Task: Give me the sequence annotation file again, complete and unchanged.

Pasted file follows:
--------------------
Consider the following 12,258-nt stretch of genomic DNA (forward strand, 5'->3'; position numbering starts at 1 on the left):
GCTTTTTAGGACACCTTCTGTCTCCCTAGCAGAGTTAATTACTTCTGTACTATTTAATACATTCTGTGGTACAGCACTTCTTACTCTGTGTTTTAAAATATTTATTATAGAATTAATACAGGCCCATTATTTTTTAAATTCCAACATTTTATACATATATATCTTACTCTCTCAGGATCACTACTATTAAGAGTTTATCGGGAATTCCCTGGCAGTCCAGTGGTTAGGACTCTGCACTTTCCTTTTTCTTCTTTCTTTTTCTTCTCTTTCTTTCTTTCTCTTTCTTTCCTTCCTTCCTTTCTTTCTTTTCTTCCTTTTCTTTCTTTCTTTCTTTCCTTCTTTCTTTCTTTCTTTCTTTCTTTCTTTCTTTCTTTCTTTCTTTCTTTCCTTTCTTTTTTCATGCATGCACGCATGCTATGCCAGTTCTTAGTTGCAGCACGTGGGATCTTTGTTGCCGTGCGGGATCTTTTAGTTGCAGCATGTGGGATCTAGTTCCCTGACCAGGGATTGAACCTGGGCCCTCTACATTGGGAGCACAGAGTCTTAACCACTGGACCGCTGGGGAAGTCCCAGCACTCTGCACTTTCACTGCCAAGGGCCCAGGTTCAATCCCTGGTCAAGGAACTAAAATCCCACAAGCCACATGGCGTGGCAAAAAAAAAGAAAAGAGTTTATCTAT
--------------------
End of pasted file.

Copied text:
Consider the following 12,258-nt stretch of genomic DNA (forward strand, 5'->3'; position numbering starts at 1 on the left):
GCTTTTTAGGACACCTTCTGTCTCCCTAGCAGAGTTAATTACTTCTGTACTATTTAATACATTCTGTGGTACAGCACTTCTTACTCTGTGTTTTAAAATATTTATTATAGAATTAATACAGGCCCATTATTTTTTAAATTCCAACATTTTATACATATATATCTTACTCTCTCAGGATCACTACTATTAAGAGTTTATCGGGAATTCCCTGGCAGTCCAGTGGTTAGGACTCTGCACTTTCCTTTTTCTTCTTTCTTTTTCTTCTCTTTCTTTCTTTCTCTTTCTTTCCTTCCTTCCTTTCTTTCTTTTCTTCCTTTTCTTTCTTTCTTTCTTTCCTTCTTTCTTTCTTTCTTTCTTTCTTTCTTTCTTTCTTTCTTTCTTTCTTTCCTTTCTTTTTTCATGCATGCACGCATGCTATGCCAGTTCTTAGTTGCAGCACGTGGGATCTTTGTTGCCGTGCGGGATCTTTTAGTTGCAGCATGTGGGATCTAGTTCCCTGACCAGGGATTGAACCTGGGCCCTCTACATTGGGAGCACAGAGTCTTAACCACTGGACCGCTGGGGAAGTCCCAGCACTCTGCACTTTCACTGCCAAGGGCCCAGGTTCAATCCCTGGTCAAGGAACTAAAATCCCACAAGCCACATGGCGTGGCAAAAAAAAAGAAAAGAGTTTATCTAT